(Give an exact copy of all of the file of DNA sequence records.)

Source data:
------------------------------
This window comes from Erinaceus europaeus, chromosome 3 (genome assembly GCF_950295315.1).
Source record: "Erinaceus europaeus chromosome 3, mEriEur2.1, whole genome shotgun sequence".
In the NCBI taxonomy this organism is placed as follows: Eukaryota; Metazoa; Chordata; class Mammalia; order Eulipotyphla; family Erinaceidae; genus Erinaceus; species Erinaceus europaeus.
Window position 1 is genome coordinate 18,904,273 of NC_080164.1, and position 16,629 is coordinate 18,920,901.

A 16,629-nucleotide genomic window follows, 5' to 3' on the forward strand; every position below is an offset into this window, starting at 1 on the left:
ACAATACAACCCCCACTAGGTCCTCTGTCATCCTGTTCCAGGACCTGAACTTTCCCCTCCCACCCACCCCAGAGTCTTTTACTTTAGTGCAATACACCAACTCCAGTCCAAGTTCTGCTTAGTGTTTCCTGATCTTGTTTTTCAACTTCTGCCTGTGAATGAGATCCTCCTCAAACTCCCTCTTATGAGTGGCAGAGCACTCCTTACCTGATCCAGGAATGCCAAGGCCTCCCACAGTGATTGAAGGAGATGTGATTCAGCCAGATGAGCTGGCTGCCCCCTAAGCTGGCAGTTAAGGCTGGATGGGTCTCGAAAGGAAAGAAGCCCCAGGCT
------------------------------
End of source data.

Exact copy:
This window comes from Erinaceus europaeus, chromosome 3 (genome assembly GCF_950295315.1).
Source record: "Erinaceus europaeus chromosome 3, mEriEur2.1, whole genome shotgun sequence".
In the NCBI taxonomy this organism is placed as follows: Eukaryota; Metazoa; Chordata; class Mammalia; order Eulipotyphla; family Erinaceidae; genus Erinaceus; species Erinaceus europaeus.
Window position 1 is genome coordinate 18,904,273 of NC_080164.1, and position 16,629 is coordinate 18,920,901.

A 16,629-nucleotide genomic window follows, 5' to 3' on the forward strand; every position below is an offset into this window, starting at 1 on the left:
ACAATACAACCCCCACTAGGTCCTCTGTCATCCTGTTCCAGGACCTGAACTTTCCCCTCCCACCCACCCCAGAGTCTTTTACTTTAGTGCAATACACCAACTCCAGTCCAAGTTCTGCTTAGTGTTTCCTGATCTTGTTTTTCAACTTCTGCCTGTGAATGAGATCCTCCTCAAACTCCCTCTTATGAGTGGCAGAGCACTCCTTACCTGATCCAGGAATGCCAAGGCCTCCCACAGTGATTGAAGGAGATGTGATTCAGCCAGATGAGCTGGCTGCCCCCTAAGCTGGCAGTTAAGGCTGGATGGGTCTCGAAAGGAAAGAAGCCCCAGGCT